- Academy Center of the Arts
- Beacon of Hope
- Beard Center on Aging at the University of Lynchburg
- Blue Ridge Area Food Bank
- Boys & Girls Club of Greater Lynchburg
- Brook Hill Farm
- Camp Kum-Ba-Yah
- Free Clinic of Central Virginia
- Greater Lynchburg Community Foundation
- Johnson Health Center
- Lynchburg 4-H
- Lynchburg City Council
Service Through an Outside Lens
Written by Lara
A Community Partner
As the executive director of a non-profit, I have worked with Bonner Leaders for 10 years. Together, we’re always learning and solving problems as a team. The Bonners I work with go through every frustration and triumph that I do. I let them know that we’re on this journey together; I’m very transparent. If I’m stressing over the details of planning a large special event fundraiser, they know it, they’re in the trenches with me. They learn that adults make mistakes, that we don’t have everything figured out, that navigating relationships and communications is a constant balancing act. One of the challenges of working with Bonners is the same as working with any new volunteer. You have to onboard them and train them well. This can mean more work at the beginning of the relationship, but like any other relationship, the more time and effort you put into it, the better it is. Once the Bonner Leaders have the “brass tacks” of the workday down, things get more interesting. Then, we can work on projects, plan and organize, develop strategies and provide programs.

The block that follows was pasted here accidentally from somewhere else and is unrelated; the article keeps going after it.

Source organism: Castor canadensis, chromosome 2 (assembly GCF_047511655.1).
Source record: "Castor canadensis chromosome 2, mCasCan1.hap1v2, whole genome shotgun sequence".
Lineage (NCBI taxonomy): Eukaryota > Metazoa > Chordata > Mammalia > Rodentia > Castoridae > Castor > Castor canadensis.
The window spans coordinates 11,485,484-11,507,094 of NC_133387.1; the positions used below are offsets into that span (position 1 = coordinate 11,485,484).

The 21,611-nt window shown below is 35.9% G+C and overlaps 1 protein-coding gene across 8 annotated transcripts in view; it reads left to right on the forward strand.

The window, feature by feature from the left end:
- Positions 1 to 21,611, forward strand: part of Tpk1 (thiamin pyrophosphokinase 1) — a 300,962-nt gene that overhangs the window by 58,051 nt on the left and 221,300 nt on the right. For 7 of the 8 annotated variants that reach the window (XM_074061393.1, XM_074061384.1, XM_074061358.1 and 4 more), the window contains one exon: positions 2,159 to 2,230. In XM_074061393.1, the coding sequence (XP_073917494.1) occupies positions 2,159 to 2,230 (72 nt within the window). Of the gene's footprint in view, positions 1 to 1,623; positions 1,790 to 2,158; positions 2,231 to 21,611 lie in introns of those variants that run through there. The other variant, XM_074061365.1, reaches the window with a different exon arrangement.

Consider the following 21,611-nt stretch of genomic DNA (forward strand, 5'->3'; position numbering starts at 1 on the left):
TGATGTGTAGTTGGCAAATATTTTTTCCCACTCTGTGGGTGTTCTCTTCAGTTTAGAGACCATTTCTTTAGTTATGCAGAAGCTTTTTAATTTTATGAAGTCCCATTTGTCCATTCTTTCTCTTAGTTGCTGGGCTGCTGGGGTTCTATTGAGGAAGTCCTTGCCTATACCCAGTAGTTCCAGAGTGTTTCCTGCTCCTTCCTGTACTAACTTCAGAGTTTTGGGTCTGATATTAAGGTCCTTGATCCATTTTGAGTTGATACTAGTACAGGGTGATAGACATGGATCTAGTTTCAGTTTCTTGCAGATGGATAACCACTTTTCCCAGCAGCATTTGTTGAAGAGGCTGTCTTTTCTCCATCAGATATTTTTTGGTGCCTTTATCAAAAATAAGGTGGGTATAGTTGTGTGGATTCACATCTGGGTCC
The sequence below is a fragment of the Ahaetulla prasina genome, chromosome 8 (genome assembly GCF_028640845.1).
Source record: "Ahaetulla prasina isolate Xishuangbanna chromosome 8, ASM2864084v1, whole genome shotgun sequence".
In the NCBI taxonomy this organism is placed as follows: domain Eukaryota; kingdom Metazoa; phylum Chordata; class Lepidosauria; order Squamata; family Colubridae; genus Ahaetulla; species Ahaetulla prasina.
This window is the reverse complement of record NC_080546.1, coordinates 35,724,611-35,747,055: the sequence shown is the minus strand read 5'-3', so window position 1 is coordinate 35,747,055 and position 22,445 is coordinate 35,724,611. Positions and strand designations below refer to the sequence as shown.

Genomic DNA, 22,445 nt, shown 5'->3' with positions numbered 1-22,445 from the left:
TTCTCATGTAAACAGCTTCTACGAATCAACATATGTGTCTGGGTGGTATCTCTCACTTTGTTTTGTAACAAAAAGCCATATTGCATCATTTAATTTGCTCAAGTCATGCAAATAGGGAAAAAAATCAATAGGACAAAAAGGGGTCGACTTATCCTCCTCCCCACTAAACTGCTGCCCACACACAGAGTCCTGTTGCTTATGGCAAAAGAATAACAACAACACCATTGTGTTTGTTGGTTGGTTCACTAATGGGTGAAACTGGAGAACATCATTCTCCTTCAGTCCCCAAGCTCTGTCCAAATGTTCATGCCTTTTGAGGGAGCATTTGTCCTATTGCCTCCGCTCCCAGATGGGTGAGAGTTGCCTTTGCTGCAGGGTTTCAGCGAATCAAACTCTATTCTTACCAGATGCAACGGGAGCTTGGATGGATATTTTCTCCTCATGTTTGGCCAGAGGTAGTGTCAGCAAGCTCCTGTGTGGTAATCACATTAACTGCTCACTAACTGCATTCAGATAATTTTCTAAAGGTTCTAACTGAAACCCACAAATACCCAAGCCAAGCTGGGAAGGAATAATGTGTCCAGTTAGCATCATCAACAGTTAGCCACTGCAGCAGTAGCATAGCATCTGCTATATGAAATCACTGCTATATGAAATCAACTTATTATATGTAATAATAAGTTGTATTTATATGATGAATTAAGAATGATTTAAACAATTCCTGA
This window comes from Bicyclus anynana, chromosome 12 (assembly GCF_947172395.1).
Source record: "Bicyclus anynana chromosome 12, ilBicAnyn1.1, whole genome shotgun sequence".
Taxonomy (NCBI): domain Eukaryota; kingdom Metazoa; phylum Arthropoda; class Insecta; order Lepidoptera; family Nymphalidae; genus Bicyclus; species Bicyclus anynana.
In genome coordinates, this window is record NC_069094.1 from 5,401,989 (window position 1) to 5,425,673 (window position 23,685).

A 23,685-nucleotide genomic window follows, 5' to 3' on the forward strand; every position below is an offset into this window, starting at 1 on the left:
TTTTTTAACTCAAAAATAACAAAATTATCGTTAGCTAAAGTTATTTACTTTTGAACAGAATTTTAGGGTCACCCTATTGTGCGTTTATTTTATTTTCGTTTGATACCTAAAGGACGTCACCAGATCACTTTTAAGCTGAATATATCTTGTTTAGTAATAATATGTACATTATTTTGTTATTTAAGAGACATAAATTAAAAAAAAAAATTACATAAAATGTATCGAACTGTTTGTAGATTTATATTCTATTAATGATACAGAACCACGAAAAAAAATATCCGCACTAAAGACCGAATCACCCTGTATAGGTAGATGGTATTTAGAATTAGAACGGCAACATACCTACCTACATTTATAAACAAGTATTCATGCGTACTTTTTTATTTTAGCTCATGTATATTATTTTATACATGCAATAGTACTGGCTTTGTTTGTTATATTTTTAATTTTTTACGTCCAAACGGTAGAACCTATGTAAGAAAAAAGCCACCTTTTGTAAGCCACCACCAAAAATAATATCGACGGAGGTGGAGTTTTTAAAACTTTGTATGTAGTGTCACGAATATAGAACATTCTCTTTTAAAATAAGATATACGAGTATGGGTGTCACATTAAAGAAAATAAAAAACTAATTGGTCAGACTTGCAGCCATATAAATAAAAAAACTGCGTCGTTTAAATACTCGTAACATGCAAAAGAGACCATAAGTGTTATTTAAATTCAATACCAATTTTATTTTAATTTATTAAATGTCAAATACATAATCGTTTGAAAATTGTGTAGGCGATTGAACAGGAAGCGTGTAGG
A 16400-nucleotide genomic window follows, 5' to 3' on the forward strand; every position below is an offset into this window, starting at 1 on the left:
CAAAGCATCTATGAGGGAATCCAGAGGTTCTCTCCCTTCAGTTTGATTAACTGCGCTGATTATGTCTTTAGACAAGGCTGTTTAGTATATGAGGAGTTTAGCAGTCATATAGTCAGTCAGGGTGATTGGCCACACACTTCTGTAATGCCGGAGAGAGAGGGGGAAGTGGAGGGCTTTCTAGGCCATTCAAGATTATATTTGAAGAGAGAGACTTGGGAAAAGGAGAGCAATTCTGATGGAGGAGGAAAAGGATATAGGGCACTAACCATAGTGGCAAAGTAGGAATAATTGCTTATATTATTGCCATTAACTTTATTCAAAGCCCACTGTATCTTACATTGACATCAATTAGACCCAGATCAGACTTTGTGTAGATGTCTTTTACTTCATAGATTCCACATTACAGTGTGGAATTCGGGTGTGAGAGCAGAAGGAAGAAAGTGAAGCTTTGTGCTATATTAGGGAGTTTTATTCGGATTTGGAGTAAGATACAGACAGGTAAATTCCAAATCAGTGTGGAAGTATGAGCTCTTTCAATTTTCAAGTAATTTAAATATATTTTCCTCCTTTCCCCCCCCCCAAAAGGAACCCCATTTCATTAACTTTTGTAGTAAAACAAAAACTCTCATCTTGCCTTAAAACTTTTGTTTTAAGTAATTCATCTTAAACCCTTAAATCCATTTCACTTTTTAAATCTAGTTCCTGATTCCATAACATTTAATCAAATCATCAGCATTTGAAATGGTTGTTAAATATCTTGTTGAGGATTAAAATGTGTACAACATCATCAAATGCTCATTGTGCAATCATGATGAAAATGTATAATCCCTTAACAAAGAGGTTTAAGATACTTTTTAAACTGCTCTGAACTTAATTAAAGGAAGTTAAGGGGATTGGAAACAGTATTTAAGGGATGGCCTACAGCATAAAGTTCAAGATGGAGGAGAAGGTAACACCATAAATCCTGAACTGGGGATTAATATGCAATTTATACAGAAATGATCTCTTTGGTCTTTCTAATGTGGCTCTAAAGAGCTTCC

Bonners get a head start in the working world. They’re learning top-notch, real-world skills that are in demand and are rarely part of the regular curriculum such as software applications, interpersonal communication skills, and team building and work. In my experience, Bonner Leaders are enthusiastic, positive, and above all courageous. They never hesitate to pitch in when there’s work of any type to be done, small stuff and big stuff.
As I matured and grew as a nonprofit administrator, I started approaching my site supervisor responsibilities with a more metacognitive approach. What did the Bonner Leaders want to learn while they were volunteering with our organization? How could I provide them with high-level practical and academic learning experiences and networking opportunities that would benefit them now and in the future? My answer was to put myself in their shoes. If I was this student making this kind of commitment beyond a normal course load of studies, how could my supervisor build my capacity? So for the last 10 years, I’ve endeavored to teach each Bonner everything I know while at the same time, finding out what their unique talents and skills are that they bring to the table.